Any Inclusion of Nexus Will Severely Undermine Biden’s Antisemitism Plan

While not as problematic as the so-called Jerusalem Declaration, the Nexus Document not only provides a weaker standard, it provides cover to those that perpetrate in anti-Zionist forms of anti-Semitism.
May 22, 2023
Chip Somodevilla / Staff / Getty Images

In economics, it is an iron law that bad money drives out good. Known as Gresham’s Law, after sixteenth century English financier Sir Thomas Gresham, the rule is that when two currencies have similar face value, the more valuable will eventually disappear from circulation. This may be the fate of the gold-standard International Holocaust Remembrance Alliance (IHRA) Working Definition of anti-Semitism if President Joe Biden introduces the baser Nexus Document into public policy usage.

This week, President Biden is expected to issue his much-anticipated all-of-government White House anti-Semitism plan. Expectations are sky-high, since the White House has previewed the plan with considerable fanfare. The context is historically high levels of anti-Semitism, as the Anti-Defamation League has reported. Biden claims that he was motivated to run for president by his disgust for the anti-Semitic Charlottesville “United the Right” rally. And yet, of the of two hundred policy recommendations that the plan will apparently contain, the most important will be a fail.

The mainstream Jewish community has pushed Biden hard to embrace the IHRA Working Definition and to omit its counterfeit alternatives, i.e., the Nexus Document and the even-worse Jerusalem Declaration. IHRA has already been embraced by over thirty nations and more than half of U.S. states. The Biden State department has lauded it, as have prior administrations of both parties. No other definition has any such international or national support. To its credit, the Biden administration is said to be featuring the IHRA definition in its plan, although it is not yet clear whether it will do so with the same forcefulness as did President Trump in his Executive Order on Combating Anti-Semitism.

The problem is that reportedly the current Biden draft, as a compromise with Biden’s hard-left supporters, includes both IHRA and the Nexus Document as well. Highlighting a lesser standard jeopardizes international efforts to coalesce behind the uniform approach that IHRA provides. This could lessen the international prestige of the IHRA definition, which the Biden administration claims to support. This could also completely undermine efforts to combat anti-Semitism in Europe as well as in the United States. In fact, the inclusion of Nexus will do more harm than good.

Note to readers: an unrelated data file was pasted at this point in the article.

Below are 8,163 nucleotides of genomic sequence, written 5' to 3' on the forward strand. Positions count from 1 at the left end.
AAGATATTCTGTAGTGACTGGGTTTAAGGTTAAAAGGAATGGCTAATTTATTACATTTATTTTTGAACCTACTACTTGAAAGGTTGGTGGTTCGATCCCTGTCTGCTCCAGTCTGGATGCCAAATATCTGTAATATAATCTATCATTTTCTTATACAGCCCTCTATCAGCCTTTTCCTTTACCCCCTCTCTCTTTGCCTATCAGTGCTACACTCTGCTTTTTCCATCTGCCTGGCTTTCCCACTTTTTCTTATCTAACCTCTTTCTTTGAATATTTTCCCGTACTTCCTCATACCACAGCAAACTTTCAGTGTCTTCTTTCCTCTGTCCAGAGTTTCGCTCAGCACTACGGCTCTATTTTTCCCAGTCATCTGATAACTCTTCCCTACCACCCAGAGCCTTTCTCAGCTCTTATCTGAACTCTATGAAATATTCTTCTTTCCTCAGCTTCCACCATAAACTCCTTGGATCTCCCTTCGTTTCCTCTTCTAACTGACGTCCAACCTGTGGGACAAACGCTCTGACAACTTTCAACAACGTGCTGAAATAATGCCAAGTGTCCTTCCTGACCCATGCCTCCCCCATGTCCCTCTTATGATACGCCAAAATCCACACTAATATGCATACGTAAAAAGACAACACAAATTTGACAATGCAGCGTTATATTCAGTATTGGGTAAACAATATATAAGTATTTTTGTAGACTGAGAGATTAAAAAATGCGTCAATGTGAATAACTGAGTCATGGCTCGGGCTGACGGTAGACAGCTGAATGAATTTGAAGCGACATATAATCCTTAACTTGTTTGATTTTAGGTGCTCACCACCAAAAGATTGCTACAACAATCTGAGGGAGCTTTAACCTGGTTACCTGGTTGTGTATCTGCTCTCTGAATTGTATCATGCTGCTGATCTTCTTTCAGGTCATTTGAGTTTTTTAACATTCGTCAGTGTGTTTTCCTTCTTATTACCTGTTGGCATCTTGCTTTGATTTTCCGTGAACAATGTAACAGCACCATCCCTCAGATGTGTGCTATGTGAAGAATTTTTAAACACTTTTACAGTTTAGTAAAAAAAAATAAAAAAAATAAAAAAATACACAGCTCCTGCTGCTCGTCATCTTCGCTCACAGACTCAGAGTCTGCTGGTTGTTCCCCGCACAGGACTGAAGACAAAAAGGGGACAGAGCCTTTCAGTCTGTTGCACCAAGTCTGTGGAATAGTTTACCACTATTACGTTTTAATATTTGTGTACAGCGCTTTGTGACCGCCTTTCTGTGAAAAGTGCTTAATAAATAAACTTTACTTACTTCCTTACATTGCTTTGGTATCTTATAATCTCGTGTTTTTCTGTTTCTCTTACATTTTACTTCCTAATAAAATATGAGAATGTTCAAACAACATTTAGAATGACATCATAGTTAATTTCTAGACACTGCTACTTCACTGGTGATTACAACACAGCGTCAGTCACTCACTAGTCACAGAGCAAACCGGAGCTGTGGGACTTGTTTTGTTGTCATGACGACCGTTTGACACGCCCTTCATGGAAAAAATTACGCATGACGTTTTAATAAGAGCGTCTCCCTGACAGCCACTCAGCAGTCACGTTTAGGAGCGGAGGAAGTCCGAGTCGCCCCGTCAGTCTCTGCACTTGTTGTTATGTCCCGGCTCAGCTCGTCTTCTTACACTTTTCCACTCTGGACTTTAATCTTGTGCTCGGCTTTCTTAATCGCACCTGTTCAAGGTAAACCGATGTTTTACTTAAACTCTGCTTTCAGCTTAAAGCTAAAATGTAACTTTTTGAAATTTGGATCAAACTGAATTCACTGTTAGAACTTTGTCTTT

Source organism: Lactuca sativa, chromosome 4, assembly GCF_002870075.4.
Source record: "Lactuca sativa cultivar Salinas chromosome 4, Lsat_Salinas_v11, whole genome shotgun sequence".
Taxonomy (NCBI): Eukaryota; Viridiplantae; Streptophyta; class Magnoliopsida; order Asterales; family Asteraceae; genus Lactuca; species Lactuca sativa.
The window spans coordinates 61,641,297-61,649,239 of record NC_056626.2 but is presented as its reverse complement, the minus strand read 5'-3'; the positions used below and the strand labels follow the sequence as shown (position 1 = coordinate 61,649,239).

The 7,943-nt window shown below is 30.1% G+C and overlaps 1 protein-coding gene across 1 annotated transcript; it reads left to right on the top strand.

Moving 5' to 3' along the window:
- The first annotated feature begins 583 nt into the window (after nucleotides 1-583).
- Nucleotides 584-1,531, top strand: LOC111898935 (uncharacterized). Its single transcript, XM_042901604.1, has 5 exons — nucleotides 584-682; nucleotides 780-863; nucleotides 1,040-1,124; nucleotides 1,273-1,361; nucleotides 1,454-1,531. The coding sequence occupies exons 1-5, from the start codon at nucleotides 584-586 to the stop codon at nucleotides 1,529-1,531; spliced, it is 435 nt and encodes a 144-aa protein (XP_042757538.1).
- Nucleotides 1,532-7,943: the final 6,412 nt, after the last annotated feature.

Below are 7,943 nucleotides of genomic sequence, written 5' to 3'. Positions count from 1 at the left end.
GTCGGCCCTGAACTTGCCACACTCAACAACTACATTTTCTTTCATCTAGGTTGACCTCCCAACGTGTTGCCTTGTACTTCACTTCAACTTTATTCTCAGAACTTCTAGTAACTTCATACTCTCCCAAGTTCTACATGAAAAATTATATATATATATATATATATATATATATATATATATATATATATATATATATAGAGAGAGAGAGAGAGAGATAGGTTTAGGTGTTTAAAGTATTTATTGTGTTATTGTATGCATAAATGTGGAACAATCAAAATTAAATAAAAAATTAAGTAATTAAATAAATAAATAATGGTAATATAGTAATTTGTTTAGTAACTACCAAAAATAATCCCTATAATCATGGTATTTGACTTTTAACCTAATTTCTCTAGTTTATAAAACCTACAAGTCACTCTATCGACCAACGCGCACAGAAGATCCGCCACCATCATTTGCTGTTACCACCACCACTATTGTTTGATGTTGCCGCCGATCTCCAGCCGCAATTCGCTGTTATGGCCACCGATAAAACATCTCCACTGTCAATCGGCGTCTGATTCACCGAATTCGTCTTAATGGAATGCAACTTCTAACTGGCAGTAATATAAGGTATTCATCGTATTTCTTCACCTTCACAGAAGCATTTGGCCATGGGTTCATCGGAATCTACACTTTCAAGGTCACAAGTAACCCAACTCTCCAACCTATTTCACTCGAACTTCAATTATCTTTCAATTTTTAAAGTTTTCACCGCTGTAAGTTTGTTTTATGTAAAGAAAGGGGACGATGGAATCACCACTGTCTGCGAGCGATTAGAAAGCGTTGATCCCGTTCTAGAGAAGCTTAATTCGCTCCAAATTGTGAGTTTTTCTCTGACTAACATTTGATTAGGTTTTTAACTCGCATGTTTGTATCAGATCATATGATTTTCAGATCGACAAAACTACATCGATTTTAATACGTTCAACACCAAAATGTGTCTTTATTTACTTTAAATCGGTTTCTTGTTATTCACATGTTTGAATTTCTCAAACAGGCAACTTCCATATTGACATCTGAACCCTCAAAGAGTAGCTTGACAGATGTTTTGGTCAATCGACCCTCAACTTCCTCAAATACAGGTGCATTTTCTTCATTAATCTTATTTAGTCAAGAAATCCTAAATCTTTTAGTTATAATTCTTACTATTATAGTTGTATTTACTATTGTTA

While not as problematic as the so-called Jerusalem Declaration, the Nexus Document not only provides a weaker standard, it provides cover to those that perpetrate in anti-Zionist forms of anti-Semitism. Nexus was developed as an IHRA-Light by left-wing academics and activists under the aegis of the University of Southern California’s Knight Program in Media & Religion. The purpose of the Nexus Document is to completely insulate political anti-Zionism, even in some of its extreme forms, from being properly identified as an outgrowth of historical Jew-hatred. The definition provides, inaccurately, that most criticism of Israel and Zionism is not anti-Semitic.

There are real-life situations in which the IHRA definition would allow government officials to properly identify and address instances of anti-Semitic discrimination and harassment, whereas the Nexus definition would not. In the University of Vermont anti-Semitism case, for example, the U.S. Department of Education’s Office for Civil Rights required the university to resolve a situation in which a Teaching Assistant boasted of a “serotonin rush of bullying zionists on the public domain.” The instructor had boasted that “its [sic] good and funny” “for me, a TA,” to “not give Zionists credit for participation” and otherwise to reduce their grades. Under IHRA, as well as the Executive Order, this is properly understood as anti-Semitic bullying by a university employee. By contrast, unless this bullying were accompanied by “physical harm” or “violence,” it would not be considered anti-Semitic under Nexus but instead as “criticism of Zionism and Israel, opposition to Israel’s policies, or nonviolent political action directed at the State of Israel and/or its policies.”

Federal officials, who have been bound to use IHRA in campus anti-Semitism cases since President Donald Trump signed the Executive Order on Combating Anti-Semitism (E.O. 13899), should not be encouraged to use the Nexus Document. To the extent that the Nexus standard is intentionally weaker, it will be easier to satisfy the requirements of Nexus than those of IHRA.

It is as if the F.B.I. were to embrace both the U.S. Constitution and the Constitution of the People’s Republic of China. Since the Chinese Constitution is more permissive of governmental authorities, agents would be empowered to disregard the U.S. Constitution’s Fourth Amendment when executing no-knock searches, provided that their encroachments satisfy Chinese requirements. By embracing two standards, the federal government would effectively be elevating the weaker one. The stronger standard would eventually be disregarded.

As with dual currencies, Gresham’s Law always spells trouble for the stronger standard when a weaker standard is introduced. While many in the Jewish community may celebrate a Biden endorsement of IHRA, it will be regrettable if the price is that the White House recognizes a lesser standard as well. Until the White House is officially released, it is not too late for the Biden administration to withdraw support for Nexus. If President Biden is sincere in his many statements of opposition to antisemitism, he should insist on this immediately.

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